Two people told me recently how difficult it is for them to forgive friends with whom they used to get along. They want to forgive, but they don’t know how; both feel they will compromise their personal moral codes if they extend authentic forgiveness.
Differing political views with their former friends are the cause of the rifts in both cases. That says something about the political turmoil in which the U.S. is currently embroiled.
Both people gave me permission to write about the subject of forgiveness as long as I don’t reveal anything personal about them, including their political stances. In separate conversations I told both – who are unacquainted – that writing about forgiveness was easier for me than for them to carry out.
“We all have dark parts” of ourselves we would like to extract. These parts of our character are difficult to change, even though we don’t like to feel angry or harbor resentments. It’s part of our human nature. All of us can become confused at times and we can’t figure out what is the best course to take.
How do we preserve our personal integrity while allowing others to pursue courses of action that conflict with our own values?
Forgiveness isn’t about compromising our beliefs and values. It’s about accepting that others who offend us have the right to their opinions and to make what we might view as mistakes. We can’t judge their motives; managing motives is the responsibility of the person who commits the perceived offense.
Forgiveness is about managing our own thinking and making allowances for others. Facing the truth is never as hurtful as dishonesty in the process of forgiveness, especially for the giver.
When the recipient of forgiveness perceives that the giver is “letting go” of a perceived wrong and not demanding changes in his/her views, the burden of moving forward is thrust onto the recipient.
Not being able to forgive can build up distress and compromise our health. Severe long-term stress is known to suppress the competency of our immune systems and to alter the DNA in our genetic material.
Forgiveness reduces our distress level. A person with whom I have been friends for 50 years periodically offends me with his well-intended but klutzy attempts to help me. He visited us recently.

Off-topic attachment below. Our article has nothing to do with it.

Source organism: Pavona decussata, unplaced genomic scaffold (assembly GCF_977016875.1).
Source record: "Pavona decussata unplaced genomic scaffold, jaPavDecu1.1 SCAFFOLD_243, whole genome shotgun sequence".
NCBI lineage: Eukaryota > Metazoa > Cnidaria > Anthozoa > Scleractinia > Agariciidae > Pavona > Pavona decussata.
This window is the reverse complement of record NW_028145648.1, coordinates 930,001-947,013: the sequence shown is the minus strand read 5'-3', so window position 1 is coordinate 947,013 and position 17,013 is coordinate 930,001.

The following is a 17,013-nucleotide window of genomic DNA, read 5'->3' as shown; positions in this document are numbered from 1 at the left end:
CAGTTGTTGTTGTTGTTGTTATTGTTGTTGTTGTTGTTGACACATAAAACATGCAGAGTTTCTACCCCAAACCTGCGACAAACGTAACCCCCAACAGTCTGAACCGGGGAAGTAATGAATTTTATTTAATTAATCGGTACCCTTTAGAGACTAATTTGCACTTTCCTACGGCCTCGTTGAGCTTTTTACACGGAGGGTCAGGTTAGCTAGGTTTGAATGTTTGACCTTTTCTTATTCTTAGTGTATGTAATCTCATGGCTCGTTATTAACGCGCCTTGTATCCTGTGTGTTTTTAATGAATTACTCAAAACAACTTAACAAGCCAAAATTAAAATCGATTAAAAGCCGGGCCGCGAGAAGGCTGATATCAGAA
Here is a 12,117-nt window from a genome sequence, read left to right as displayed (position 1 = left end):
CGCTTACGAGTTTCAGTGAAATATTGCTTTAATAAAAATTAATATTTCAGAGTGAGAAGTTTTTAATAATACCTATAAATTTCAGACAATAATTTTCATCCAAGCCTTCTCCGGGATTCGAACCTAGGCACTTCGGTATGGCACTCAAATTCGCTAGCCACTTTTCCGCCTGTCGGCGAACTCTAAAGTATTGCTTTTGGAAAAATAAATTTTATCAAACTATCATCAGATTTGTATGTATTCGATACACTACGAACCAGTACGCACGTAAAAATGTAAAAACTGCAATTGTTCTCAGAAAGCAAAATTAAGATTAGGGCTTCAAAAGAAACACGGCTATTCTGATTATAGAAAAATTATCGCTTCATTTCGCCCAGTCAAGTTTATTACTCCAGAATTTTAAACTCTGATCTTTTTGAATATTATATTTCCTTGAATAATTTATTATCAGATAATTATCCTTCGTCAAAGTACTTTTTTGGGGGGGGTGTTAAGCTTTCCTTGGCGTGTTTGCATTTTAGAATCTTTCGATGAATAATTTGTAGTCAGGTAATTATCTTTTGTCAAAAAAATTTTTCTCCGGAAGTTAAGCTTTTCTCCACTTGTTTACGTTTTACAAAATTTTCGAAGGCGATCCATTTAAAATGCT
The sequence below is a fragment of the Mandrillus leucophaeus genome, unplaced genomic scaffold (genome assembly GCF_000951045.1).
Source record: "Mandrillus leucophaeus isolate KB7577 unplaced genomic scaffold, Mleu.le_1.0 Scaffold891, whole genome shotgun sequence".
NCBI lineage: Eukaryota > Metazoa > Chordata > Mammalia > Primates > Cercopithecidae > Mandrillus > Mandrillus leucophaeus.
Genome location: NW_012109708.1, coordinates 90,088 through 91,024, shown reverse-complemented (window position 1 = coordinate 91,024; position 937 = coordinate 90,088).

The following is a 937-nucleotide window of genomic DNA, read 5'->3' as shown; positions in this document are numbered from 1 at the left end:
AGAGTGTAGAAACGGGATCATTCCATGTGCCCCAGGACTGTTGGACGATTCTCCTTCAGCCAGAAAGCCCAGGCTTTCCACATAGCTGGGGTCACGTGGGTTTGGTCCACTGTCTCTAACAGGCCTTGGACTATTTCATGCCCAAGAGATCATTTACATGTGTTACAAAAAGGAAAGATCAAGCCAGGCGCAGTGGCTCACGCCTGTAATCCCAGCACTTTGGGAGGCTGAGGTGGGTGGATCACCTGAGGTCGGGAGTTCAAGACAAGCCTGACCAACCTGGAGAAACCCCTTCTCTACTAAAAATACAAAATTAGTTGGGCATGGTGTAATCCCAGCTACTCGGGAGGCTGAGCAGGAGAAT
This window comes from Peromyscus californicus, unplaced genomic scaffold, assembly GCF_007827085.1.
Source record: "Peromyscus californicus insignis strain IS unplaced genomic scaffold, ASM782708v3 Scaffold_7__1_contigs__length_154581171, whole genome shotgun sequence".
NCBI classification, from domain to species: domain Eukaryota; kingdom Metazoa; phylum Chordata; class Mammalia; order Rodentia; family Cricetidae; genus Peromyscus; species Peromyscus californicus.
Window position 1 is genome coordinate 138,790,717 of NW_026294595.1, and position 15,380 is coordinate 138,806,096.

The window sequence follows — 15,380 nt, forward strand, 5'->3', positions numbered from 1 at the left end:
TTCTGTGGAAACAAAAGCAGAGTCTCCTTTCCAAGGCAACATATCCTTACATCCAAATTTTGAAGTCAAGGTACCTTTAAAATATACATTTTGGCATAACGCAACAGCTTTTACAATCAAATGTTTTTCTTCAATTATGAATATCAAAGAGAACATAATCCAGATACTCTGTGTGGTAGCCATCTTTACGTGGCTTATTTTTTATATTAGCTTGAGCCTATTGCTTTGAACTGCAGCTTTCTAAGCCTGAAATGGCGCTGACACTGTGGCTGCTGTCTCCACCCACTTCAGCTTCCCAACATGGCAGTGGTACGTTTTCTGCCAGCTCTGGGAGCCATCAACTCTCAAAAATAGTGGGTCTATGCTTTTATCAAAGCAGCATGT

His latest gaffe, which I recognized too late as usual, was to promise me that he could install better protections on my computer from unwanted email messages like advertisements for products and services that I don’t need. Yup – you already figured out what happened.
I was so furious when I found that essential incoming messages were being deleted and could not be retrieved, while advertisements were continuing to enter my computer inbox, that I wanted him to leave our house forever. He recognized the fury in my demeanor.
After a half-hour during which we did not speak, I left the house to take a walk. When I returned, he opened the front door. He looked me in the eye and said, “For what you have forgiven, thank you.”
His statement changed my outlook entirely when I was still angry, even though I had quelled my initial bombast. I had meditated while on my brief private sojourn, but I wasn’t prepared for my friend’s understanding. All I could mumble clumsily was, “Sorry, thank you.” He was the teacher who initiated forgiveness.
Forgiving is not forgetting. All of us are reluctant to forgive when we are hurt badly by people who treat us unfairly, such as by bullying, discriminating against us, or starting false rumors. We also have to recognize that others can change too, but their changes aren’t under our control.
It’s natural to keep our guard up after getting hurt. We don’t want to undergo similar painful experiences in the future. We must learn from our experiences. If we don’t learn from our experiences, and repeat our mistakes, we are being dishonest with ourselves and setting ourselves up for post-traumatic stress disorder.
Forgiving is also about moving on with our lives, rather than holding grudges. It heals us when we forgive and pursue next steps, whether in an amended relationship with the person who offended us, or on our own even if the offender has moved on without changing.
Whether the other person has moved forward in a positive or negative direction is not our concern. Our obligation is to manage ourselves, even if that means we do not allow ourselves to be in a position to be hurt again, whether by the same person or in different circumstances.
Forgiveness promotes peace and heals. How the two people who contacted me move forward doesn’t concern me – their political issues are their personal matters to resolve. The political divisiveness in our country also requires forgiveness on all sides and not criticism of those with whom we differ.
Dr. Mike Rosmann is a psychologist and farmer in western Iowa. The views and opinions expressed in this column are those of the author and not necessarily those of Farm World. Readers may contact him at firstname.lastname@example.org